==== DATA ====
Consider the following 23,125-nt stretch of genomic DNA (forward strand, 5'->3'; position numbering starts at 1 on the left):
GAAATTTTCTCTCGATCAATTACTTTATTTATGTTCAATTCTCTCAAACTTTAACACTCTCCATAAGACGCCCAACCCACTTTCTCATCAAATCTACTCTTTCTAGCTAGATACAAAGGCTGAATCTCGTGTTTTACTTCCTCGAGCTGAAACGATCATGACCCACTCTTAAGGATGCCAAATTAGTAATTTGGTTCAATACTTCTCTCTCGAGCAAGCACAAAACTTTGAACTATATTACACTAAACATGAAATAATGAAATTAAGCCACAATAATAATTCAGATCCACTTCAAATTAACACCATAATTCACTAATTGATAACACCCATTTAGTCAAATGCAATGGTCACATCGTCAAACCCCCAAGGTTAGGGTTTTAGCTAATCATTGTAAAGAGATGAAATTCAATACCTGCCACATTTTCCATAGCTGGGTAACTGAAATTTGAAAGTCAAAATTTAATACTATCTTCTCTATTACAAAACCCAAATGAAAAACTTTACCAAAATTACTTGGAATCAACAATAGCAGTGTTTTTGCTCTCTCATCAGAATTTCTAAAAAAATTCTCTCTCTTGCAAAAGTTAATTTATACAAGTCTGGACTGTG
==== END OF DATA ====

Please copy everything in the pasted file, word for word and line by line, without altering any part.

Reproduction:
Consider the following 23,125-nt stretch of genomic DNA (forward strand, 5'->3'; position numbering starts at 1 on the left):
GAAATTTTCTCTCGATCAATTACTTTATTTATGTTCAATTCTCTCAAACTTTAACACTCTCCATAAGACGCCCAACCCACTTTCTCATCAAATCTACTCTTTCTAGCTAGATACAAAGGCTGAATCTCGTGTTTTACTTCCTCGAGCTGAAACGATCATGACCCACTCTTAAGGATGCCAAATTAGTAATTTGGTTCAATACTTCTCTCTCGAGCAAGCACAAAACTTTGAACTATATTACACTAAACATGAAATAATGAAATTAAGCCACAATAATAATTCAGATCCACTTCAAATTAACACCATAATTCACTAATTGATAACACCCATTTAGTCAAATGCAATGGTCACATCGTCAAACCCCCAAGGTTAGGGTTTTAGCTAATCATTGTAAAGAGATGAAATTCAATACCTGCCACATTTTCCATAGCTGGGTAACTGAAATTTGAAAGTCAAAATTTAATACTATCTTCTCTATTACAAAACCCAAATGAAAAACTTTACCAAAATTACTTGGAATCAACAATAGCAGTGTTTTTGCTCTCTCATCAGAATTTCTAAAAAAATTCTCTCTCTTGCAAAAGTTAATTTATACAAGTCTGGACTGTG